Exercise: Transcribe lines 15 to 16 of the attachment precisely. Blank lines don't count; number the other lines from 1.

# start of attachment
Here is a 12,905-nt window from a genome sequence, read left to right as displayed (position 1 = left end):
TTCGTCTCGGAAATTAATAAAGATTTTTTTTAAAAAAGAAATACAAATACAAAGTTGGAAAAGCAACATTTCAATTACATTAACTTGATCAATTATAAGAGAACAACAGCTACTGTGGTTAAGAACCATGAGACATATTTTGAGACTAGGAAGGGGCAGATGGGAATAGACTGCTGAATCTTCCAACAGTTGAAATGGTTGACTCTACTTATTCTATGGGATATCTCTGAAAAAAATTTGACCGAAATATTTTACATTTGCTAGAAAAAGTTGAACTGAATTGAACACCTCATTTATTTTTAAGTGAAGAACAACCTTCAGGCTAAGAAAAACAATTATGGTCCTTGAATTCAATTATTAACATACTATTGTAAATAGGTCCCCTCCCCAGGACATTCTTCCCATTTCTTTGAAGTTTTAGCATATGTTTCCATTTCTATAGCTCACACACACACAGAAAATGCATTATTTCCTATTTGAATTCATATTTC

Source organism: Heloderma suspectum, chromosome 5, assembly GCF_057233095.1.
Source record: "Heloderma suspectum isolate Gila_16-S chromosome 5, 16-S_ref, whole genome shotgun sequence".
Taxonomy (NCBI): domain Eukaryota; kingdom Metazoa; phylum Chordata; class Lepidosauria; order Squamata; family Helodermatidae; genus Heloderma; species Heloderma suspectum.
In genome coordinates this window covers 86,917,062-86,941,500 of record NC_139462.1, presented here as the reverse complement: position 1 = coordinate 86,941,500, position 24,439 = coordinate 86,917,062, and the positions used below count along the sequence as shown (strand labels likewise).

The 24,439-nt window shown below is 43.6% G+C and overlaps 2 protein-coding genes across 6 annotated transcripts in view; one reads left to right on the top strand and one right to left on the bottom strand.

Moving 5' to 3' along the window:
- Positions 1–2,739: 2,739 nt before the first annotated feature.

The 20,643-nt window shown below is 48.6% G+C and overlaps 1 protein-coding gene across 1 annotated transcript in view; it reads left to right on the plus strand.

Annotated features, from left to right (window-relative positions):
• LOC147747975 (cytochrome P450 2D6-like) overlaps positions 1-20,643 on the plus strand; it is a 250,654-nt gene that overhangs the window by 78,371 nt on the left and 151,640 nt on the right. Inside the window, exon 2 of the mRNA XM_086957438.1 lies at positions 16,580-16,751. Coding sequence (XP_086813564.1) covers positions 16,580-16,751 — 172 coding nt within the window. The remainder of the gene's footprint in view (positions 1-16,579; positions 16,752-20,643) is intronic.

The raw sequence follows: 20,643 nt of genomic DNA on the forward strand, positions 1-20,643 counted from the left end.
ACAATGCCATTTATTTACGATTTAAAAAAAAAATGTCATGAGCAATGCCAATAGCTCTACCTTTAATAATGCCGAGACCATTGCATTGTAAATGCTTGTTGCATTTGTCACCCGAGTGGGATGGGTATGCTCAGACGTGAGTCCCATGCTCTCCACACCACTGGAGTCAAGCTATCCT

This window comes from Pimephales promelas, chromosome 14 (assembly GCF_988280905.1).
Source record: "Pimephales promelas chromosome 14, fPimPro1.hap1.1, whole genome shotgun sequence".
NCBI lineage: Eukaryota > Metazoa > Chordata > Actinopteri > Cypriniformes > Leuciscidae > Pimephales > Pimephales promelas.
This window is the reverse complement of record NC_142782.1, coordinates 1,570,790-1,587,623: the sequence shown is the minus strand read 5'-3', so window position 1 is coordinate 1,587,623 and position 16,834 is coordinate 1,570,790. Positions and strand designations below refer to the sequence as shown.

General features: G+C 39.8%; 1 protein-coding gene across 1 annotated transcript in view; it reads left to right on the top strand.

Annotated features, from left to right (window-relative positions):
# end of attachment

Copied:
This window comes from Pimephales promelas, chromosome 14 (assembly GCF_988280905.1).
Source record: "Pimephales promelas chromosome 14, fPimPro1.hap1.1, whole genome shotgun sequence".